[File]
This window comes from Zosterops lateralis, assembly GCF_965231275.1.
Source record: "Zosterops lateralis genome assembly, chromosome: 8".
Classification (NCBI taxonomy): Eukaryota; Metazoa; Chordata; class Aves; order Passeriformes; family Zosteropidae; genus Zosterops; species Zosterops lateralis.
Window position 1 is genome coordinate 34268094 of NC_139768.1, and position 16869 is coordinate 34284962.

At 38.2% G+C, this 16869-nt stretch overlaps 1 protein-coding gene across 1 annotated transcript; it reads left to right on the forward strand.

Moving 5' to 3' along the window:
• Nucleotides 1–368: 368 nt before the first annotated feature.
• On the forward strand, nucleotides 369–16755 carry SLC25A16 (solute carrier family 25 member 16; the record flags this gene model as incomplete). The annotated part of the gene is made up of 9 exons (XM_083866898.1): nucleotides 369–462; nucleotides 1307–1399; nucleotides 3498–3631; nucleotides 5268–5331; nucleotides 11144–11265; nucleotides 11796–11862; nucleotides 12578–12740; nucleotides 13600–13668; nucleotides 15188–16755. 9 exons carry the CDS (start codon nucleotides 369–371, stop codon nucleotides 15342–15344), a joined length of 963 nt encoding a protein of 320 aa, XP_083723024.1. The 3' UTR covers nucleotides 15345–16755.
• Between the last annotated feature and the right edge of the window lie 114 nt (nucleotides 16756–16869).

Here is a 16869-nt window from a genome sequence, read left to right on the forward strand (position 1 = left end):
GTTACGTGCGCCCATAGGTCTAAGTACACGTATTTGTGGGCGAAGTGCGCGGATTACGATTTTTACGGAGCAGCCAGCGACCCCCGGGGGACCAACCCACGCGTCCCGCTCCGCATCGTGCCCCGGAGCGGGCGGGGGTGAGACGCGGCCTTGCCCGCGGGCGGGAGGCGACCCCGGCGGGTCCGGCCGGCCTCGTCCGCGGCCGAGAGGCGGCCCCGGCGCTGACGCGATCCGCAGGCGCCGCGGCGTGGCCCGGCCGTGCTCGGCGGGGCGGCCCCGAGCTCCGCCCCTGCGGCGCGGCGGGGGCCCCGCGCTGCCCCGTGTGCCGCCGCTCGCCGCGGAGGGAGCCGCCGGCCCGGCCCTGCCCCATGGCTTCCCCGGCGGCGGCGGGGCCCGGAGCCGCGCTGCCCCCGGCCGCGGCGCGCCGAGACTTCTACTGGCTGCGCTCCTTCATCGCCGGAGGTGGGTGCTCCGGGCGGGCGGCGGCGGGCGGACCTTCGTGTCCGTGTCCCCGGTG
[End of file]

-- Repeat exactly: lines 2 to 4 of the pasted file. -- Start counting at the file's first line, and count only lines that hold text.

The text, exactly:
Source record: "Zosterops lateralis genome assembly, chromosome: 8".
Classification (NCBI taxonomy): Eukaryota; Metazoa; Chordata; class Aves; order Passeriformes; family Zosteropidae; genus Zosterops; species Zosterops lateralis.
Window position 1 is genome coordinate 34268094 of NC_139768.1, and position 16869 is coordinate 34284962.